October 11, 2022
Starting from Scratch
Starting over or starting anew can seem pretty overwhelming, especially when it’s a weedy patch of dusty earth staring your dreams in the face. This week on CTG’s broadcast premiere, meet two families who enriched their soil and souls while building neighborhood community and a pollinator paradise.
On a sweet late October morning in 2021, we met California transplants Suthi and Sanjay Nagar in their permaculture-inspired front yard. Enthusiastic pollinators, including that Monarch butterfly on native Gregg’s mistflower, frolicked among beneficial herbs and fall-blooming splendor.
When they moved to Austin with their young daughter, they loved their neighborly street. But Suthi’s growing vision went far beyond the yard’s skimpy lawn and shrubs. New to Texas and new to gardening, too, she needed help to figure out Central Texas challenges.
“Early 2016, we moved here from Pasadena, and I spent the first year observing, just what’s the weather like, when does it rain? How does the water flow on the land? Summer sun versus winter sun,” she said.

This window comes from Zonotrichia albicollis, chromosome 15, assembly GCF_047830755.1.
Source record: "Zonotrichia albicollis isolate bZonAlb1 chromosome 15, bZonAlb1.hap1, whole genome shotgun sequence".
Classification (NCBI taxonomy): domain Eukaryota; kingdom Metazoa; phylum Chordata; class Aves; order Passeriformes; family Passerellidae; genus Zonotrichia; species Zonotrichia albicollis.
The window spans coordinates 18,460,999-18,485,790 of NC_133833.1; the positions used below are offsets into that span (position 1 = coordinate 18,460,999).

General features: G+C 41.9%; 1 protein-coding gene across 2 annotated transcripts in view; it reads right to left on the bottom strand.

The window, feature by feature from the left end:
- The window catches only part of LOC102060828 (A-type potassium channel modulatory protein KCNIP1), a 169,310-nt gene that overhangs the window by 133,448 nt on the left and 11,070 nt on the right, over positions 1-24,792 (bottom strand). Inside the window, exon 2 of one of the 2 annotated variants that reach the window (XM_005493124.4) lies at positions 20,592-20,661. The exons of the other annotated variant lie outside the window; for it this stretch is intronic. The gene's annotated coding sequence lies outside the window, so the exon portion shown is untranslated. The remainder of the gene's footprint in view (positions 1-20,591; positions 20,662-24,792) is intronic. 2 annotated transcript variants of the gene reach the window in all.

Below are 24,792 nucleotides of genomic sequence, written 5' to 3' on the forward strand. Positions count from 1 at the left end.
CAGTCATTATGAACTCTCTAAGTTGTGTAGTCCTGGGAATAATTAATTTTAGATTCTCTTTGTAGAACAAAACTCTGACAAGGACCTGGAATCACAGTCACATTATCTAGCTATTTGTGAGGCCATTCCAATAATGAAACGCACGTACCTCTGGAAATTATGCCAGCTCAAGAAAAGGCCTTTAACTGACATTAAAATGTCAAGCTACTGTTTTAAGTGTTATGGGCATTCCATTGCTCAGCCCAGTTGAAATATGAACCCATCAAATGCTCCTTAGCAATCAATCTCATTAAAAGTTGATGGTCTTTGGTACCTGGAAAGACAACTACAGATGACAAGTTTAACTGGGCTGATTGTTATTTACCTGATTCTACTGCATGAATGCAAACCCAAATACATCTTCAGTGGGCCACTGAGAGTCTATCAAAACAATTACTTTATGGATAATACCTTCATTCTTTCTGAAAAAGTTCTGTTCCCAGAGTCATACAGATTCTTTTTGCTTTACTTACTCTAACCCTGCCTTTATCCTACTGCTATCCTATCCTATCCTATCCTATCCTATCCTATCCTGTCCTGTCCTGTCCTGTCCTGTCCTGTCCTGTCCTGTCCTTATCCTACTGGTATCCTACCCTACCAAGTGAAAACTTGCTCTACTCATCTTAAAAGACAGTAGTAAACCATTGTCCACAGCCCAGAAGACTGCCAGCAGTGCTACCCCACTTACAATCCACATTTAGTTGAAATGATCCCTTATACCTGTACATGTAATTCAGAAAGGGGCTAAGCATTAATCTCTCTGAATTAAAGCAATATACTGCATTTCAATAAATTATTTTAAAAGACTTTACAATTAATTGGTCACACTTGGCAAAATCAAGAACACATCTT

She signed up for a class with the Austin Permaculture Guild to learn how to work with the environment, rather than trying to dominate the land. Their young daughter prompted Suthi’s interest in learning what plants are safe to eat. That led to taking classes in medicinal plants at Cultivate Community Garden Center.
Here, hummingbirds, butterflies and bees head for Salvia coccinea’s enticing red flowers. African blue basil is equally beloved, so Suthi always leaves enough for pollinators when she harvests for the kitchen. Gregg’s mistflower lines the curb where clusters of butterflies stop traffic in fall.
Even in this small yard, she’s followed an element of permaculture known as stacking functions. “And it means that one thing does multiple things, you stack the function. And to me, beauty is a function, so I always pick things that I find aesthetically pleasing. But then I would love it if they are native, or they’re drought tolerant, or they are good for hummingbirds, or bees, or they are a dense shrub that allows birds to make a nest. And then it’s also a bonus if it’s medicinal, or it produces fruit that humans can then also eat. I just like everyone to have multiple jobs, that we can all work together and be efficient,” she said.
“When people walk by, I want to give them a place where they know that they can take a deep breath, and they can feel grounded a little bit. . .Find your happy space, and if it’s in the garden, awesome.”
In May, on a sweltering hot Saturday, we headed to an east Austin bungalow where Andrew Ong and Jared Goza plotted new paths of discovery in a total makeover.
“Great potential” is how the sales listing could have described the yard that came with their first house. When they bought it in 2017, both front and backyards were mostly covered in concrete slabs. After handing over a chunk of change to banish them, they plotted a decomposed granite path around a central island garden anchored by a Shumard oak.